Open roads see increase in stunt drivers

By HUB SmartCoverage Team on May 19th, 2020

COVID-19 appears to have given the green light to drivers who travel at excessive speeds and insurers are taking notice.

Ontario Provincial Police caught two different drivers recently going more than twice the speed limit on highways, part of a growing trend of dangerous driving on open roads during the pandemic.

One driver in Toronto was clocked at a whopping 308 km/h on the QEW, while another was caught driving 207 km/h on Highway 403. The speed limit on both roadways is 100 km/h.

The two vehicles ran afoul of the province’s stunt driving laws, meaning the licences of both drivers were suspended for seven days; their vehicles were impounded for the same amount of time. Such penalties are issued when drivers are caught speeding more than 50 km/h over the legal limit. Stunt driving carries fines up to $10,000 and can end with six months in jail and a loss of licence for up to two years.

The 18-year-old was driving his parents' Mercedes on the QEW and had a 19-year-old man riding in the passenger seat, police said.

“This is the fastest speed that I've ever heard of," said Sgt. Kerry Schmidt of the OPP’s Highway Safety Division in a 13-minute video posted to social media.

Officer ‘speechless’

The veteran officer, visibly annoyed, said he was "pretty much speechless" when he heard how fast the car was going before police managed to pull it over in Burlington, Ont., around 10 p.m. on May 9.

"This could have turned into the most devastating, fatal crash ever," he said.

"Unbelievable speeds. We're talking 191 miles an hour … 85 metres a second, 280 feet per second," he added, saying the car was moving so fast other drivers would not have been able to react to get out of its way in time.

"It takes time for people to recognize threats and issues on the highway and be able to react to it and avoid a collision. This is absolutely egregious for anyone to be going those kinds of speeds," said the officer.

The other driver, 19, was clocked going 207 km/h on a Highway 403, west of Toronto.

Police have noticed a trend of motorists driving fast and furious on the open roads during the pandemic. According to the OPP, there have been 150 violations of the stunt driving law since May 1, continuing a trend that started last month. Schmidt told Canadian Underwriter that there was 358 stunt driving offences in April — a 26 per cent increase from the same month last year.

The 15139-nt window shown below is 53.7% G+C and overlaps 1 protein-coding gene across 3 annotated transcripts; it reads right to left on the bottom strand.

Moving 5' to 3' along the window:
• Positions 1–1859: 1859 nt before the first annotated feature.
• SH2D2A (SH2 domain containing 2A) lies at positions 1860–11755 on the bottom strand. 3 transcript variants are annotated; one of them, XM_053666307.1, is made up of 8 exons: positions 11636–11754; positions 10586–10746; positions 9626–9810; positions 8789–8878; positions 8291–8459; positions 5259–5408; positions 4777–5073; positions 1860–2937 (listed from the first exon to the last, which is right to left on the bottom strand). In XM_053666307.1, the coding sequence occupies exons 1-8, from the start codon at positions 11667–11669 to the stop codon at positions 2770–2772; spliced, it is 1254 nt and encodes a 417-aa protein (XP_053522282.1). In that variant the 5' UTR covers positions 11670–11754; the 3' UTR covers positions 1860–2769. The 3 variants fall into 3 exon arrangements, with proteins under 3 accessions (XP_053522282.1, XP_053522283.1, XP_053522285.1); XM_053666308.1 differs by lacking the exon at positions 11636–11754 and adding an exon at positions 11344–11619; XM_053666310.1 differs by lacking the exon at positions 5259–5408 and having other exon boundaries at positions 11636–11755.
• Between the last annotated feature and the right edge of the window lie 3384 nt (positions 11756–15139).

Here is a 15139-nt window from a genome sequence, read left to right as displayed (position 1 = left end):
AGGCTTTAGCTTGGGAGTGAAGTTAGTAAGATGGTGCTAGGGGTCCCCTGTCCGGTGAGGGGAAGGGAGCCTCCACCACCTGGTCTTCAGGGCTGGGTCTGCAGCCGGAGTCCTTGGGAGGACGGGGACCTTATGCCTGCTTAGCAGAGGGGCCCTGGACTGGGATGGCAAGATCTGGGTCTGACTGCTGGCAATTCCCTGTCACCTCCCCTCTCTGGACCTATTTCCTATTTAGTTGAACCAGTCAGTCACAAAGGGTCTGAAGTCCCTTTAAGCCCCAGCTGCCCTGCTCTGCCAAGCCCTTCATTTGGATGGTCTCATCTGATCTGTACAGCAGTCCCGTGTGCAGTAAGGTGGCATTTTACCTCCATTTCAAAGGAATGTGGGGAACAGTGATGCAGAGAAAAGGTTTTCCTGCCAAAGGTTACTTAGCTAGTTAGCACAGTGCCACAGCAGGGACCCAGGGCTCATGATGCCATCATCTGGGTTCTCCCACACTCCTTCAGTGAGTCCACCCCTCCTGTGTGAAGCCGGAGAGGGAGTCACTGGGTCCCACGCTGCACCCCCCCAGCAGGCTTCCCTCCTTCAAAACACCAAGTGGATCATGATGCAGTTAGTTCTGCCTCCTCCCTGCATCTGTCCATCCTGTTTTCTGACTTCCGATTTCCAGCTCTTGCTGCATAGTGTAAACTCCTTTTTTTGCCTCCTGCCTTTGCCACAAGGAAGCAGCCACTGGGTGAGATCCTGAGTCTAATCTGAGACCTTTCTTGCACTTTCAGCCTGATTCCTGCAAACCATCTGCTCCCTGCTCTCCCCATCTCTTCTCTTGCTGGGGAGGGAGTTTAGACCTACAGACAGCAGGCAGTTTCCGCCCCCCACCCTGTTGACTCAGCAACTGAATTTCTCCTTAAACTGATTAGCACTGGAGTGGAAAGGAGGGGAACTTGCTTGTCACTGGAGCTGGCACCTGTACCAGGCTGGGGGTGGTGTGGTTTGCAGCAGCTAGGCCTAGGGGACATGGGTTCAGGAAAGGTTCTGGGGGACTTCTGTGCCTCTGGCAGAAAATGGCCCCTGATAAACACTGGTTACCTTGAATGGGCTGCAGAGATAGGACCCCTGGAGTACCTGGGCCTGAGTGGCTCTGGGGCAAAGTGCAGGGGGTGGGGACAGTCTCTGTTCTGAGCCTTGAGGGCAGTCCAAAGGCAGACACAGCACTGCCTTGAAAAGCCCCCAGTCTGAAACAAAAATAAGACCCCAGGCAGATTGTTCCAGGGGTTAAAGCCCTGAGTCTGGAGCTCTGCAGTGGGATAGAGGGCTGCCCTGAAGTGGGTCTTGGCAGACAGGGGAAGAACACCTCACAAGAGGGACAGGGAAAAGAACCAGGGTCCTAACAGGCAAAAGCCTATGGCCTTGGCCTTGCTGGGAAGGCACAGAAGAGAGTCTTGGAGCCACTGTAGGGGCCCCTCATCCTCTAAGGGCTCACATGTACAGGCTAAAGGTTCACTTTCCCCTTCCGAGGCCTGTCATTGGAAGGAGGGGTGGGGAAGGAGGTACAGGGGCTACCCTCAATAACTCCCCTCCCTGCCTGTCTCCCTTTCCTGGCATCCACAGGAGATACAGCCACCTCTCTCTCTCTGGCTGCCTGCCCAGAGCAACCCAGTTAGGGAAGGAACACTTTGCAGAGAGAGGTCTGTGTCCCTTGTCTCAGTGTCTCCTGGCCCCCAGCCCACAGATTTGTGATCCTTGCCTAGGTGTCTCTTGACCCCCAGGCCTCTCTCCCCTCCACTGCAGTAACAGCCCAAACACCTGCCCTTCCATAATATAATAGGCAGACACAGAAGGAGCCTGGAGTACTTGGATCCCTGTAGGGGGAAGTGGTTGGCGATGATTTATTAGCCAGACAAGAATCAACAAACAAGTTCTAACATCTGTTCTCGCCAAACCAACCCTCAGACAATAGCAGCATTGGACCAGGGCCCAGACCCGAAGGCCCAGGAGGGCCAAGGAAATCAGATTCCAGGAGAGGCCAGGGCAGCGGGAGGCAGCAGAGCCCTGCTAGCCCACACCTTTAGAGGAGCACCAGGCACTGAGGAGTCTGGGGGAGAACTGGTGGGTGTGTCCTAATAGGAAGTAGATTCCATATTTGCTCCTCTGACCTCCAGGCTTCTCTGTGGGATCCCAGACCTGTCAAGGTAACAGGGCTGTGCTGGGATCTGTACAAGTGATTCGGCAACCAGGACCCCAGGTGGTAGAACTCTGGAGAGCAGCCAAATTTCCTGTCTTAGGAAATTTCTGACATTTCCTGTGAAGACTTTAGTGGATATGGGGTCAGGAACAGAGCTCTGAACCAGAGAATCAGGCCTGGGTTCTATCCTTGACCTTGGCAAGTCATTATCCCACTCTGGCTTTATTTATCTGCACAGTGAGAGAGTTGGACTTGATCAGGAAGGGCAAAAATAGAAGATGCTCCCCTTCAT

In Toronto, those numbers are more startling. Since March 23 (the end of the first full week of stay-at-home orders to prevent the spread of COVID-19) until the end of April, Toronto Police Service reported 222 stunt-driving offences — a 594 per cent increase. Speeding infractions (at 6,908 offences) are up 25 per cent over the same amount of time.

These emergency orders have reduced road traffic. “As a result of that, we’re seeing lighter traffic volumes and individuals are taking advantage of the open roads — driving faster and putting themselves and others around them at risk,” Sgt. Jason Kraft with Traffic Services at Toronto Police Service said in an interview with Canadian Underwriter.

Drop in collisions

The increase in speeders comes as collisions drop dramatically. Schmidt reported a 60 per cent drop in collisions in April compared to last year. In Toronto, since the pandemic started, Kraft said collisions are down nearly 80 per cent.

These statistics are behind the public’s push for insurers to offer rebates. Most have responded with some form of relief measures. But the increase in traffic violations may not just negate any discounts, it would push rates higher for drivers, insurers warned.

“As an insurer, we are strong advocates of safe driving. Safer roads and safer drivers help to stabilize rates,” a spokesperson from Intact said in an interview withCanadian Underwriter. “Insurance premiums reflect individual risk characteristics, based on each insurer’s rating algorithm.”

Road safety is also top of mind at Aviva Canada. “Safe driving is an easy way for drivers to ensure they save money on insurance (and tickets),” said Phil Gibson, managing director of personal insurance, told Canadian Underwriter. “This temporary increase in unsafe driving, just like a temporary decrease in driving in general, will get taken into account as we calculate the appropriate premiums. For now, we are closely monitoring to see which are short-term changes versus which become long term trends, so that we respond responsibly.”

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